Estimates may vary and debates may ensue but it is still highly probable that one million metric tonnes of asbestos is still present in buildings around the UK. From post war property reconstruction onwards to the mid 1970s, asbestos was widely used as a key insulating and fire retardant in building materials, such as wall board, cement, plaster, wall and ceiling coatings and adhesives, ceiling and vinyl floor tiles.
Tiles were manufactured from a combination of limestone, asbestos, plasticiser, stabiliser, binder and pigment. Quantities of loose asbestos fibres added during the production process would be at least as much as 3 per cent and it’s estimated that at 17 per cent asbestos can be still found in plastic materials, including PVC vinyl asbestos tiles, nylon, polypropylene and polyesters. Many thousands of workers employed in construction, manufacturing and engineering industries were daily exposed to asbestos fibre dust throughout most the twentieth century.
Despite growing asbestos awareness to the serious health risks, asbestos use continued right up until 1985 when the UK Asbestos (Prohibition) Regulations banned the import of the most dangerous forms of asbestos, crocidolite (blue asbestos) and amosite (brown asbestos).
However, it wasn’t until 1999 that chrysotile (white asbestos) was finally banned. But for the tens of thousands of workers it was far too late as the asbestos fibres inhaled between 15 to 50 years earlier had caused the slow development of asbestos-related diseases of asbestosis or the incurable cancer, mesothelioma. Within 4 to 12 months of the appearance of asbestosis symptoms, the victims would have finally succumbed.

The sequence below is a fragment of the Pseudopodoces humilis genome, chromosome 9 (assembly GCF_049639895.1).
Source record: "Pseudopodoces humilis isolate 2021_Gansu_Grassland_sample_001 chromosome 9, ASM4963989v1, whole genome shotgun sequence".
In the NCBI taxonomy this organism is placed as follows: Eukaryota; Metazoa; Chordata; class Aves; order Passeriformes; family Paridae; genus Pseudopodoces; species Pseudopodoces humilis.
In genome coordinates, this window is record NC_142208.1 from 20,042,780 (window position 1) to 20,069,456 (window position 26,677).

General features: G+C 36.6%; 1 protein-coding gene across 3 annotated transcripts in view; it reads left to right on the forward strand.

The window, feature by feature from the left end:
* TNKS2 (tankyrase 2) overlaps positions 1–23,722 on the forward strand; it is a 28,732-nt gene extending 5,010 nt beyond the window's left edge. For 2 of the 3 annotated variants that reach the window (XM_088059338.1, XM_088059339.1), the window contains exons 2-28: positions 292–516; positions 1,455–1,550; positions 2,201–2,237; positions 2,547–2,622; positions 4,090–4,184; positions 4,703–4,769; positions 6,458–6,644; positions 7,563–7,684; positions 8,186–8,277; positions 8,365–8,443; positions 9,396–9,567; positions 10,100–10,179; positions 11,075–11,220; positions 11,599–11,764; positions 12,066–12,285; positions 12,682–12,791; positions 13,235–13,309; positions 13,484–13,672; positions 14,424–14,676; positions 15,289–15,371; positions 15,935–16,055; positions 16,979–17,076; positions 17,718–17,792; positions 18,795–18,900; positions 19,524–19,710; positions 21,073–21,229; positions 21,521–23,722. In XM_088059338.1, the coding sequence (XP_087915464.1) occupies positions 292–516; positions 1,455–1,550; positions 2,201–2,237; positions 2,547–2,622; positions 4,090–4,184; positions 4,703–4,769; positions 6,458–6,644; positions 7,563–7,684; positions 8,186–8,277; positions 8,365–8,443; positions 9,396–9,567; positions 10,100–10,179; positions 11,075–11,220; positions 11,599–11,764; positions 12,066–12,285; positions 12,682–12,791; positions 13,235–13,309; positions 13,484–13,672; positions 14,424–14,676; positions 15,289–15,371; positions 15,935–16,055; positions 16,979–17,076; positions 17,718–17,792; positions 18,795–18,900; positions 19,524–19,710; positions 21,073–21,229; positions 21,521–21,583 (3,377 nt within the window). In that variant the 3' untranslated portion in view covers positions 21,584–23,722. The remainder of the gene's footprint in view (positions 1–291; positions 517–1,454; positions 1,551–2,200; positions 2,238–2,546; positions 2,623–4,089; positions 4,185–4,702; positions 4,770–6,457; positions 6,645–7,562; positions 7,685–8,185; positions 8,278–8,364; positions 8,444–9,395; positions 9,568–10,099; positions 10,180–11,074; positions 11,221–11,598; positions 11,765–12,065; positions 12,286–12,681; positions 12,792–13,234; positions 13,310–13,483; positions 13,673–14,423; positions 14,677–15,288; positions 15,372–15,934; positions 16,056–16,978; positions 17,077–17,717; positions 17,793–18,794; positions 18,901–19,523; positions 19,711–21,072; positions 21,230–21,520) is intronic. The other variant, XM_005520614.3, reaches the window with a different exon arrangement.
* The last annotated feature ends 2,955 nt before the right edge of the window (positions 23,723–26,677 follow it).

As recently as 2008, mesothelioma had claimed 2,249 lives in the UK, and it is estimated that around 20 deaths still occur from asbestos-related diseases every single week. Often, the victim’s spouse or close family member is left to continue working with their asbestosis lawyer in the long process for claiming mesothelioma compensation from former employers or their insurance providers.
Regular news reports refer to building demolition crews uncovering asbestos containing materials (ACMs), such as floor and ceiling tiles made of vinyl, asphalt and rubber, particularly if manufactured before 1980. Although mostly found in former business premises, many kitchens, bathrooms, hallways, staircases or other rooms in homes built or renovated at or before this time are very likely to contain asbestos.
Vinyl tiles were extremely popular for many decades and in wide use. However, asbestos was associated across an entire interior decorating range and fixing process. This means linoleum floor tiles, 9-inch and 12- inch floor tiles, tile adhesive, and tile backing paper.
Asbestos fibres chemically bound to the interior of an ACM tile are not immediately dangerous, and if tiles are found intact and undamaged at home or in workplaces, are not considered hazardous. Tiles can release asbestos fibres if the material has been exposed to heat, water and weathering. Floor and ceiling tiles containing more than 1 percent asbestos may be dangerous if the tiles have become friable, i.e. in a fragile state of disintegration, easily crumbled or reduced to powder if handled.
Generally, avoidance of damage by removal is the recommended course of action when tiles can be safely encapsulated and entirely sealed by acrylic. However, it is always advised to immediately contact a licensed asbestos removal and disposal contractor who will completely seal the affected space before commencing work.